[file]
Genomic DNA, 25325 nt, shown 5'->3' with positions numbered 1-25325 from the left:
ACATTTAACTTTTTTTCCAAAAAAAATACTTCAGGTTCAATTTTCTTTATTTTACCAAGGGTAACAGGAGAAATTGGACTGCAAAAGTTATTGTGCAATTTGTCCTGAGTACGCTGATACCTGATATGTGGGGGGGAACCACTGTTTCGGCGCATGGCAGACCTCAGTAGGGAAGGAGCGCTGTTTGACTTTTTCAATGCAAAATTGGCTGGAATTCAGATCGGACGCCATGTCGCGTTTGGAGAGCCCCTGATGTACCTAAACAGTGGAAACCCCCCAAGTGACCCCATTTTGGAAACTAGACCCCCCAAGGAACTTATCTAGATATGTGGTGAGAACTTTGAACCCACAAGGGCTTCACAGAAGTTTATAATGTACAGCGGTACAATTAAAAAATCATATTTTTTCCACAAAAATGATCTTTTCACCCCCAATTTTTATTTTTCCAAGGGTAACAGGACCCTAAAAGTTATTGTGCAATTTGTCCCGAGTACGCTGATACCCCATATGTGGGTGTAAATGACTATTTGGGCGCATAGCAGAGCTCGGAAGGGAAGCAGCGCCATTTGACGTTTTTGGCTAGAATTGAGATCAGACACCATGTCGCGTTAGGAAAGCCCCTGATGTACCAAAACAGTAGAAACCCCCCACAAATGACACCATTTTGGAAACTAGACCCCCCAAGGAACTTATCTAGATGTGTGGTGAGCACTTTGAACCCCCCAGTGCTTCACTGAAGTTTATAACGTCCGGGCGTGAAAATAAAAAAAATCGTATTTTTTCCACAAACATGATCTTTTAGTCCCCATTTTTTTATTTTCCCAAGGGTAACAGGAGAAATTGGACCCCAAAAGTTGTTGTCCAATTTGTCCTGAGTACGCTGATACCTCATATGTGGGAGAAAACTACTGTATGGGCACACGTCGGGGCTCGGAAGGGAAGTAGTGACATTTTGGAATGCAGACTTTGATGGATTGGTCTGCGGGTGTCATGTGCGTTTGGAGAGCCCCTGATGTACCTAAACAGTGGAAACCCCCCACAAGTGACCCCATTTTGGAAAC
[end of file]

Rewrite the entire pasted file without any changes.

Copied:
Genomic DNA, 25325 nt, shown 5'->3' with positions numbered 1-25325 from the left:
ACATTTAACTTTTTTTCCAAAAAAAATACTTCAGGTTCAATTTTCTTTATTTTACCAAGGGTAACAGGAGAAATTGGACTGCAAAAGTTATTGTGCAATTTGTCCTGAGTACGCTGATACCTGATATGTGGGGGGGAACCACTGTTTCGGCGCATGGCAGACCTCAGTAGGGAAGGAGCGCTGTTTGACTTTTTCAATGCAAAATTGGCTGGAATTCAGATCGGACGCCATGTCGCGTTTGGAGAGCCCCTGATGTACCTAAACAGTGGAAACCCCCCAAGTGACCCCATTTTGGAAACTAGACCCCCCAAGGAACTTATCTAGATATGTGGTGAGAACTTTGAACCCACAAGGGCTTCACAGAAGTTTATAATGTACAGCGGTACAATTAAAAAATCATATTTTTTCCACAAAAATGATCTTTTCACCCCCAATTTTTATTTTTCCAAGGGTAACAGGACCCTAAAAGTTATTGTGCAATTTGTCCCGAGTACGCTGATACCCCATATGTGGGTGTAAATGACTATTTGGGCGCATAGCAGAGCTCGGAAGGGAAGCAGCGCCATTTGACGTTTTTGGCTAGAATTGAGATCAGACACCATGTCGCGTTAGGAAAGCCCCTGATGTACCAAAACAGTAGAAACCCCCCACAAATGACACCATTTTGGAAACTAGACCCCCCAAGGAACTTATCTAGATGTGTGGTGAGCACTTTGAACCCCCCAGTGCTTCACTGAAGTTTATAACGTCCGGGCGTGAAAATAAAAAAAATCGTATTTTTTCCACAAACATGATCTTTTAGTCCCCATTTTTTTATTTTCCCAAGGGTAACAGGAGAAATTGGACCCCAAAAGTTGTTGTCCAATTTGTCCTGAGTACGCTGATACCTCATATGTGGGAGAAAACTACTGTATGGGCACACGTCGGGGCTCGGAAGGGAAGTAGTGACATTTTGGAATGCAGACTTTGATGGATTGGTCTGCGGGTGTCATGTGCGTTTGGAGAGCCCCTGATGTACCTAAACAGTGGAAACCCCCCACAAGTGACCCCATTTTGGAAAC